When it describes an event, such as a flea market, pop-up means the event doesn't take place in a regular place at a regularly scheduled time. It just pops up someone from time to time.

Porch Pick Up 

If you see porch pick up (or porch pickup) on a Craigslist or online yard sale listing, it means the buyer plans to leave the merchandise on the porch



If you restyle something (dresser, chair, etc.), you are giving it a new cosmetic look without changing its original function.



Saling is the act of attending individual or group secondhand sales, such as yard sales and fundraising rummage sales. You may also hear the process called yard saling or garage saling.


Old (antique or vintage) ornaments and home accessories of small size are sometimes referred to just as smalls—unless you're talking to a vintage clothing dealer. In that case, smalls probably refer to vintage underwear.


In flea market, vintage show, and antique show terms, a stall is the same as a booth. The word is stall is used more often in the United Kingdom, while "booth" is the most common term in the United States.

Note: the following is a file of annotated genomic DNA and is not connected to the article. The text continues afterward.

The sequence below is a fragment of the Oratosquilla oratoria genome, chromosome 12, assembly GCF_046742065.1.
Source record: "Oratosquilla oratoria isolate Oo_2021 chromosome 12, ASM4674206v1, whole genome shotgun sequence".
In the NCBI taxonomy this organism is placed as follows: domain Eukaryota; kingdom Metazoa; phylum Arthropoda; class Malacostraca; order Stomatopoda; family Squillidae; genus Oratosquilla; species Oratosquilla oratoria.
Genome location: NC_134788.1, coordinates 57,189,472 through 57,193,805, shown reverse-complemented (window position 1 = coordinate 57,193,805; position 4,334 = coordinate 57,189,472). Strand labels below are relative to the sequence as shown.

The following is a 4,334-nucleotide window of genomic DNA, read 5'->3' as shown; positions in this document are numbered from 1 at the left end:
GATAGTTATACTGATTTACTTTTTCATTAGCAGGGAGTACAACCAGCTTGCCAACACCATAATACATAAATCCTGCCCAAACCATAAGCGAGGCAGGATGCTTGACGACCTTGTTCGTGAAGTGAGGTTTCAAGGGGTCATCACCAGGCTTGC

Storage Find

A storage find is an object you found in someone's abandoned or unpaid storage unit. 

Some storage unit contents are sold as a blind lot in an auction. Other storage sales have individually priced and sold items, much like a garage sale held in a storage unit.



A tchotchke is a Yiddish-derived word for a small decorative object, such as something you'd display on a table or whatnot. Some synonyms for tchotchke are knickknack, doodad, and curio. 


If you thrifted something, it means you bought it at a thrift store. 

If you donate a chair to Goodwill, you have thrifted it. If you buy a dress while you're there, you have thrifted the dress.


Thrifting is the act of browsing or buying something at a thrift store.

Trash Picking